When you get a shotgun, there can often be a bewildering array of accessories and ammunition choices.
Shotguns, while being able to be used in a self defense role, are also used for both competitive and recreational shooting. Typically they will be used with shot, more often than not, birdshot. The shot spreads effectively to take a clay pigeon out the air.
Shotguns are also capable of firing slugs, that is a single projectile, rather than many ‘shot’. It’s a shotgun cartridge designed more to replicate a bullet from a rifle.
Slugs can be broken down further, and you may have heard the term ‘Sabot slug’. But what is a Sabot slug?
A Sabot slug is an improved rifled slug. They offer more accuracy for a slug in a shotgun barrel, and have a correspondingly improved range. The slug itself is smaller than the shotgun bore and encased in wad which has a greater effect with a rifled shotgun barrel. The slug spins more like a rifle bullet.
The word Sabot is French so it’s actually pronounced ‘Say-Bo’.
The Sabot slug is designed to be used in a rifled shotgun barrel, and even though it will shoot out of a smooth bore shotgun, there is no rifling effect so there are accuracy issues as the longer ranges.
How To Recognize A Sabot Slug?
Well, as you might imagine for a single slug shotgun projectile wrapped in a plastic wad they are quite recognizable.
The ‘Sabot’ can be made of lead, copper or steel, but the top half of the shell is colored plastic, the slug itself is of less diameter than the shotgun bore it’s designed for.
While they come in various designs as there are many manufacturers, the slug itself a lot of the time typically takes on the same aerodynamically designed bullet shape. The slug will be wrapped in a plastic wall that engages the rifling when fired.
This wall which gets the slug spinning as it is fired, separates when they exit the barrel.
The Advantages Of A Sabot Slug
You may wonder why manufacturers go to so much trouble to make a slug that is designed to replicate a bullet.
There are a few;
- Accuracy – Perhaps the No. 1 reason people buy sabot slugs. It’s as close to a rifled bullet as you will find from a shotgun. Coupled with a good scope capable of handing 2 gauge recoil, a Sabot slug can fire tight groups up to 200 yards.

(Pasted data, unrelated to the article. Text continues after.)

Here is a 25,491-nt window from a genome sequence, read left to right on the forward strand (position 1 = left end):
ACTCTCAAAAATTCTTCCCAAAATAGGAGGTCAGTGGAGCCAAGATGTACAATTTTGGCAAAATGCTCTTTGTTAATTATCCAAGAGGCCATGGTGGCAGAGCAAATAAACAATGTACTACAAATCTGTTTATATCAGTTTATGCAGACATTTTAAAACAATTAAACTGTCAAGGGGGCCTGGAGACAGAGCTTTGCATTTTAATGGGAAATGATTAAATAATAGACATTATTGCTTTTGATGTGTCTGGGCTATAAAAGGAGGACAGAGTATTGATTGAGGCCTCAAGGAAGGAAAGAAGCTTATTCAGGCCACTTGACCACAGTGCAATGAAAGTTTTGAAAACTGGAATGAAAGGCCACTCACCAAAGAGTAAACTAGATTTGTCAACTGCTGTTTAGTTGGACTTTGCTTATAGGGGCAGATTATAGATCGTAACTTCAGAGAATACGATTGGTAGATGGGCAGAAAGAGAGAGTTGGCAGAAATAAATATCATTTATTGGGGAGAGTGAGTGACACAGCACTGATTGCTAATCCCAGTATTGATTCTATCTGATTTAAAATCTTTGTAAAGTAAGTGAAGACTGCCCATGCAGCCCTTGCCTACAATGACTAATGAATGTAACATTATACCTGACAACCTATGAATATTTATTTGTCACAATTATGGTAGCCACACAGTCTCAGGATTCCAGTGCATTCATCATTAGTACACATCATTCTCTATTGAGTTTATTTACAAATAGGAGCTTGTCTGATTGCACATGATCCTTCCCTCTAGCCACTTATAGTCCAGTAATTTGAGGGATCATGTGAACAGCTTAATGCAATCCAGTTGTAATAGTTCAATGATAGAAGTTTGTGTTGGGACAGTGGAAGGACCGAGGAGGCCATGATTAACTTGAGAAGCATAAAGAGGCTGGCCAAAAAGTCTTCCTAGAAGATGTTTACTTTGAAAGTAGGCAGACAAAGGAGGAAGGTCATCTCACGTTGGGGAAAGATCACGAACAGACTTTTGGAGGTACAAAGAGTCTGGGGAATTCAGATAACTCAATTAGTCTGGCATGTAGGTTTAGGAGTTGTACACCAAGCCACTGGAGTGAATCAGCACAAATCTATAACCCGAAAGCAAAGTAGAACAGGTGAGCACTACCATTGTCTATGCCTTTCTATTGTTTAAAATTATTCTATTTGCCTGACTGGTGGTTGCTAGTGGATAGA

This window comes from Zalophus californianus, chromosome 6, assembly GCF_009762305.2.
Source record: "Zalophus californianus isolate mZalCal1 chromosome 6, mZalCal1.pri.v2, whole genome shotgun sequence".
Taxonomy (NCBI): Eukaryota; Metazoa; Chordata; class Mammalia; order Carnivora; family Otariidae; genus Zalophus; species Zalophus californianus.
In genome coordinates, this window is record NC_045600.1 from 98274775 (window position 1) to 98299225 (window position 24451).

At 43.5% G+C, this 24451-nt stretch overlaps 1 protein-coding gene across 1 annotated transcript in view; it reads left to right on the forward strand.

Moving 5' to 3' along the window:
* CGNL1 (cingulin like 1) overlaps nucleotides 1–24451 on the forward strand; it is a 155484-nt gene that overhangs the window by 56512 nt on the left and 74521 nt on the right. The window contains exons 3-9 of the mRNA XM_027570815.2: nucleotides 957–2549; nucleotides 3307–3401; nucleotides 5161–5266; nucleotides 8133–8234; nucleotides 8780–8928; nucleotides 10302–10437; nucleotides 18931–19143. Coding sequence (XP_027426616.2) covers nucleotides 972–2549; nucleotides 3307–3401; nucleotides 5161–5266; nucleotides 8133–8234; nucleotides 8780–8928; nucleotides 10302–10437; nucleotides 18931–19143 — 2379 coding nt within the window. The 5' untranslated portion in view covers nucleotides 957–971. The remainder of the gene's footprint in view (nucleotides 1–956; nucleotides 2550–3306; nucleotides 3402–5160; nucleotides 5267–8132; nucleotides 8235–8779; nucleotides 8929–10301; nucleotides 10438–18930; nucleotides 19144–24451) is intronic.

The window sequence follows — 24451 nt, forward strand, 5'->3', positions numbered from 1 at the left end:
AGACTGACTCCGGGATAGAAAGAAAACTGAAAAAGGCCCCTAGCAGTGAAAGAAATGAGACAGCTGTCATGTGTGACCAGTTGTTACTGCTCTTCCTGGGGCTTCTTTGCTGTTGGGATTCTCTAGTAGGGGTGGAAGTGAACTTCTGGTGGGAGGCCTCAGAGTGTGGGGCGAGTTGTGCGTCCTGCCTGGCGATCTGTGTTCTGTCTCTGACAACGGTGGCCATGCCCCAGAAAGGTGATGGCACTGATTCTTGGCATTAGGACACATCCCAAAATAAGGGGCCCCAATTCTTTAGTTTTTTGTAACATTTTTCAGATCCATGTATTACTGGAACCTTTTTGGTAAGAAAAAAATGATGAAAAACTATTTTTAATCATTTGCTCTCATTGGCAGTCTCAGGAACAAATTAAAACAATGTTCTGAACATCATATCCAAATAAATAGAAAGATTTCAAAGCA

- Range – Although most can group well, some good reliable brands through a proper rifled barrel might group 6 to 8 inches at 200 yards. That’s quite a range. It is still traveling with enough energy to travel much further. It’s a slug that will travel further than can be accurately aimed.
- Power – While most think of a shotgun as a short range firearm, particularly because it’s primarily used for birdshot, with a Sabot slug will be around an ounce in weight, and have a muzzle velocity of around 1600 to 1800 fps. The muzzle energy is typically over 3000 ft/lbs as well, making it a lethal round.
What Are Sabot Slugs Used For?
As a shotgun is basically a bullet fired from a shotgun, and a Sabot round is essentially a rifled bullet, it may come as no surprise to learn a Sabot round is primarily used in game hunting.
There aren’t any competitive sports and it might be a little too lethal for home defense, so it’s only use really is hunting.
Conceivably you could use them for target practice, and fun recreational shooting, but they are designed for taking down deer, or other similar sized animals up to 200 yards.
You might use it for defense if you have a farm, or wide open space to defend though.
Are Sabot Slugs Accurate?
Although a good range for Sabot slugs might be up to 150 yards, at 100 yards you should be able to group within a few inches with a properly zeroed scope.
It might be 4 to 8 inches at 150 yards and 8 to 10 at the extremes of 200 yards. Depending on your need for precision should determine whether a shot is taken.
The bottom line is that if you are looking for a maximum slug accuracy at 150 yards or so then the combination of a good sabot slug and a rifled barrel is unmatched.
Have a look at this video and make up your own mind.
With a rifled slug you might be OK in a smoothbore shotgun, but if you have a rifled barrel and need accuracy, then it seems more than sensible to step up to the Sabot round.
If you own a shotgun for sporting clays with a smooth bore then Sabot rounds might not be the best choice, but you can always experiment and find out. Sometimes things work out with different cartridges and different shotgun manufacturers and barrels.
If you are looking for accuracy in a shotgun round then you’re going to want to get a rifled barrel, and experiment with some Sabot slug ammunition manufacturers, to get the best from the round.
The Sabot slug is a lethal round, designed to replicate a rifled bullet. It has accuracy, power, and range. It’s no wonder the game hunters use it as the preferred round of choice.